So she didn’t even know it I’ll bet, but Miss Emily Pearlman recently gave me what will certainly be my bestest Birthday present this year, when she contacted me and invited me to be a guest at her new show with Mi Casa Theatre. And okay, okay, I actually went on the day BEFORE my birthday, but trust me when I say I’ll still be thinking merrily and smiling about this show well into my next year.
Taking place at the lovely NECTAR Centre, tucked away in one of the nicer parts of New Edinburgh, the show that Emily wrote and directed (with a co-directing assist from Mado Manseau) is COLLAPSIBLE, described quite intriguingly in the program as an ‘intergenerational collective’. And since when Mi Casa is involved, imagination is usually cranked to 11 anyways, I couldn’t hardly wait. When I arrived at the centre, me and my fellow patrons were invited to either hang out in the main room, where we could get our dilemmas filed (can’t get your dilemma solved until its been filed, people!), or some friendly guides would bring us down to the secret lair, where we could check out some sweet inventions, look at a scale map of the valley (shaped most curiously like a Bundt cake pan), or experience first hand what it was like during the great flood. Did I mention the flood?
In the hyper-surreal world of COLLAPSIBLE, the mountain valley in which the action takes place has been engulfed by flash flooding, and only the revered Great-Grandfather (a splendidly bearded Andy Massingham), living in his juice-filled home at the very peak, is safe. The rest of the villagers make a regular pilgrimage up to his home, because only he has the power to make decisions in the valley, and he has strict rules concerning that process, you’d better believe. Enter Tub and Table (Sarah McVie and Katie Swift), two women not seen since the first day of the flood. They suddenly return, the subject of much myth and rumour, and carrying an object of indescribable importance. They desperately need Grandfather to decide something for them, but first they have to convince the townspeople that they didn’t start the flood. And that, my friends, is a long story…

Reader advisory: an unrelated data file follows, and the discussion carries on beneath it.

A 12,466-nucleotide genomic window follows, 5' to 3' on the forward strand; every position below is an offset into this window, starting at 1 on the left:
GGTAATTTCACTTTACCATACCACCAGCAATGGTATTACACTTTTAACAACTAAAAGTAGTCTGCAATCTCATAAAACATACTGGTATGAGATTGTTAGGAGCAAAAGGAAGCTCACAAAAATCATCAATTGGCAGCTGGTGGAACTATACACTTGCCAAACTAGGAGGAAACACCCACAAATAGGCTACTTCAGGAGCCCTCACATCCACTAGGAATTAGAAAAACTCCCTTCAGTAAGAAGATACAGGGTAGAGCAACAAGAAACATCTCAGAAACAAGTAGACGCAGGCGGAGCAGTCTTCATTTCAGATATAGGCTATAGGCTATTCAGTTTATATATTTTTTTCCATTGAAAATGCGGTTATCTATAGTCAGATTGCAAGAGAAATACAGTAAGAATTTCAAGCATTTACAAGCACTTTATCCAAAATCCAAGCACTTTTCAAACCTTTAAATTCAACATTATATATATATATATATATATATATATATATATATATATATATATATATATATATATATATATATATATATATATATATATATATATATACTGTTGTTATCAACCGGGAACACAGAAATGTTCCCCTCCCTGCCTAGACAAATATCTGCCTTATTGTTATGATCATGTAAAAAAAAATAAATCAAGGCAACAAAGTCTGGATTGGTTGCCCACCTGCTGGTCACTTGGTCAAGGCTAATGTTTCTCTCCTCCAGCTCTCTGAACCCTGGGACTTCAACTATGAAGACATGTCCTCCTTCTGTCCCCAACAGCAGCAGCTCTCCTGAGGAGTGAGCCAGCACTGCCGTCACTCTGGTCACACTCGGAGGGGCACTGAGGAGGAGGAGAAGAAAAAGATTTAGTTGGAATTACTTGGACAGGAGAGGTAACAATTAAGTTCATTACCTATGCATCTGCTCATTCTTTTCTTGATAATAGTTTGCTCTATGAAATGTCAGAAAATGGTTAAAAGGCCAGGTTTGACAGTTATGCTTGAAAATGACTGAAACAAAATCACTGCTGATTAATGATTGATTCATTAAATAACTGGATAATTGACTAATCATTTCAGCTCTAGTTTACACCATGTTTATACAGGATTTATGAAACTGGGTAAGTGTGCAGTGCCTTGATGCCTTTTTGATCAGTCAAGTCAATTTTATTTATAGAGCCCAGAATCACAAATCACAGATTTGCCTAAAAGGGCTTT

Taking place in just about every nook and cranny of the little house that is the Nectar Centre and told with lights, models, and every trick in the book, this show is just about a minor miracle for even existing. They say never work with kids, but MiCasa has gone ahead and worked with about a gajillion of them, and each one of them is such a wonderful natural actor that they put my student butt to shame. At school, Andy Massingham often tells us we need to get in touch with our inner child, and watching them mastering the art of play in this show, it’s easy to see why. The honesty they bring without even trying is such an amazing little gift, and I’ll list all the names in the program here even though I don’t think this entire gang appeared in tonight’s performance. Still, huge shoutouts to Adrianna Tounkara, Alice Torrie, Cason Burke, Charlotte Legault, Clara White, Colby Burke, Danan Burke, Louisa Legault, Madeline Meechan, Sarah Schonfeld and Zoie Davis-Meyer. Ya done good, and made the special show even more specialer. The grown-ups are all right too…Professor Massingham is always a joy to watch at work/play, and Sarah McVie I haven’t caught since the hilarious PUBLIC SERVANT at Undercurrents. Also so very delighted to see miz Katie Swift back under Emily’s direction (it happened last in Evolution Theatre’s HROSES and that was a wondrous thing)
Several of the kids act as our guides, shuttling patrons from one floor to the next (the group splits up and experiences different parts of the show at different times), either watching McVie and Swift telling their harrowing tale of survival, or gleaning the secret truths about Great-Grandfathers’ decision making process. And really, I’m being as vague as I can about this show because you need to see it for yourself, and for a relatively short piece (around 80 minutes), there’s enough going on to fill any 3 plays. It’s one to gush about, learn from, marvel at and revel in. Stuff like this comes along once in a long, long while. Ignore the cold strap on your skates, and head on over before it’s too late!! Just a short hop from the Clocktower on Mckay, so no excuses. And thanks for the present, Miss Emily (cake even!), I definitely owe you one. Peace, love and soul,
Kevin Reid, the Visitor (and Winston)